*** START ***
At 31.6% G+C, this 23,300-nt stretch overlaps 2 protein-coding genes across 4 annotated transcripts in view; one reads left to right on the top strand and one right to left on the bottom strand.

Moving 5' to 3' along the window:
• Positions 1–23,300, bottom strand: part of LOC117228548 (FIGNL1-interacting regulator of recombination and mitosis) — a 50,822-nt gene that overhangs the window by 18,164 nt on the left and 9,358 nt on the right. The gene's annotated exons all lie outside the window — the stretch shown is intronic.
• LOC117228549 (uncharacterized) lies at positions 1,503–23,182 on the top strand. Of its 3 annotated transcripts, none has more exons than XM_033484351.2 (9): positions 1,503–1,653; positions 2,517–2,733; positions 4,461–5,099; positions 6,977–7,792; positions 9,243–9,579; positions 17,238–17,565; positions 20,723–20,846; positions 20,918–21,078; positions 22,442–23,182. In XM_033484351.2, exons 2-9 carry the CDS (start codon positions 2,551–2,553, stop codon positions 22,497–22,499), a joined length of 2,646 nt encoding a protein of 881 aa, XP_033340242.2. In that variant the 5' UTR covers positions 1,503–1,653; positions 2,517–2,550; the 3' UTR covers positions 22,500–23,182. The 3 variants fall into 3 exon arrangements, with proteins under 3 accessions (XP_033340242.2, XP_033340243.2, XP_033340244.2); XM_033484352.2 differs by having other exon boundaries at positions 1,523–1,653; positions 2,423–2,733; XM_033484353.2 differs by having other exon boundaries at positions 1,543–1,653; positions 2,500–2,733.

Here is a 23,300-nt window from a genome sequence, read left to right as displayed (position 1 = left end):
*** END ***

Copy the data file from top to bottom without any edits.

At 31.6% G+C, this 23,300-nt stretch overlaps 2 protein-coding genes across 4 annotated transcripts in view; one reads left to right on the top strand and one right to left on the bottom strand.

Moving 5' to 3' along the window:
• Positions 1–23,300, bottom strand: part of LOC117228548 (FIGNL1-interacting regulator of recombination and mitosis) — a 50,822-nt gene that overhangs the window by 18,164 nt on the left and 9,358 nt on the right. The gene's annotated exons all lie outside the window — the stretch shown is intronic.
• LOC117228549 (uncharacterized) lies at positions 1,503–23,182 on the top strand. Of its 3 annotated transcripts, none has more exons than XM_033484351.2 (9): positions 1,503–1,653; positions 2,517–2,733; positions 4,461–5,099; positions 6,977–7,792; positions 9,243–9,579; positions 17,238–17,565; positions 20,723–20,846; positions 20,918–21,078; positions 22,442–23,182. In XM_033484351.2, exons 2-9 carry the CDS (start codon positions 2,551–2,553, stop codon positions 22,497–22,499), a joined length of 2,646 nt encoding a protein of 881 aa, XP_033340242.2. In that variant the 5' UTR covers positions 1,503–1,653; positions 2,517–2,550; the 3' UTR covers positions 22,500–23,182. The 3 variants fall into 3 exon arrangements, with proteins under 3 accessions (XP_033340242.2, XP_033340243.2, XP_033340244.2); XM_033484352.2 differs by having other exon boundaries at positions 1,523–1,653; positions 2,423–2,733; XM_033484353.2 differs by having other exon boundaries at positions 1,543–1,653; positions 2,500–2,733.

Here is a 23,300-nt window from a genome sequence, read left to right as displayed (position 1 = left end):